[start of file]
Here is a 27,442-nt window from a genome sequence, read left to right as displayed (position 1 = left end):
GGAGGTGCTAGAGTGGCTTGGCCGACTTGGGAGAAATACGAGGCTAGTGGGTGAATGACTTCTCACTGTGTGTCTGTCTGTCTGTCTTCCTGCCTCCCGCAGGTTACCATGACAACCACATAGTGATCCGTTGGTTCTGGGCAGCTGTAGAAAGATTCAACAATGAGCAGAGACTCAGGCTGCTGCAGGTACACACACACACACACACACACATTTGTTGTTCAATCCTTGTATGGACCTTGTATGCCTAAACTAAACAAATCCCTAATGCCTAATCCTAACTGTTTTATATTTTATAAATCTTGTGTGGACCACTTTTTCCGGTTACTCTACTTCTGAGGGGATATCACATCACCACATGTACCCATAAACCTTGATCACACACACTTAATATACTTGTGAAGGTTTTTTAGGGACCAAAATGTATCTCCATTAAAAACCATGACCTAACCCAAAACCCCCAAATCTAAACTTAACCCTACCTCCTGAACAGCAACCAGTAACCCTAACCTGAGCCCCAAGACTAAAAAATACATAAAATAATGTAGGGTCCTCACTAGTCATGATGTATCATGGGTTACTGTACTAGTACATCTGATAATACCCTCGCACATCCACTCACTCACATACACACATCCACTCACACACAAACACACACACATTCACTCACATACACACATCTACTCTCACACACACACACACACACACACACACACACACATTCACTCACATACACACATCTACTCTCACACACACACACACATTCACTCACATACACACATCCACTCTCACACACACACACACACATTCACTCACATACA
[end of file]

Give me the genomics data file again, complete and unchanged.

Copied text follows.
Here is a 27,442-nt window from a genome sequence, read left to right as displayed (position 1 = left end):
GGAGGTGCTAGAGTGGCTTGGCCGACTTGGGAGAAATACGAGGCTAGTGGGTGAATGACTTCTCACTGTGTGTCTGTCTGTCTGTCTTCCTGCCTCCCGCAGGTTACCATGACAACCACATAGTGATCCGTTGGTTCTGGGCAGCTGTAGAAAGATTCAACAATGAGCAGAGACTCAGGCTGCTGCAGGTACACACACACACACACACACACATTTGTTGTTCAATCCTTGTATGGACCTTGTATGCCTAAACTAAACAAATCCCTAATGCCTAATCCTAACTGTTTTATATTTTATAAATCTTGTGTGGACCACTTTTTCCGGTTACTCTACTTCTGAGGGGATATCACATCACCACATGTACCCATAAACCTTGATCACACACACTTAATATACTTGTGAAGGTTTTTTAGGGACCAAAATGTATCTCCATTAAAAACCATGACCTAACCCAAAACCCCCAAATCTAAACTTAACCCTACCTCCTGAACAGCAACCAGTAACCCTAACCTGAGCCCCAAGACTAAAAAATACATAAAATAATGTAGGGTCCTCACTAGTCATGATGTATCATGGGTTACTGTACTAGTACATCTGATAATACCCTCGCACATCCACTCACTCACATACACACATCCACTCACACACAAACACACACACATTCACTCACATACACACATCTACTCTCACACACACACACACACACACACACACACACACATTCACTCACATACACACATCTACTCTCACACACACACACACATTCACTCACATACACACATCCACTCTCACACACACACACACACATTCACTCACATACA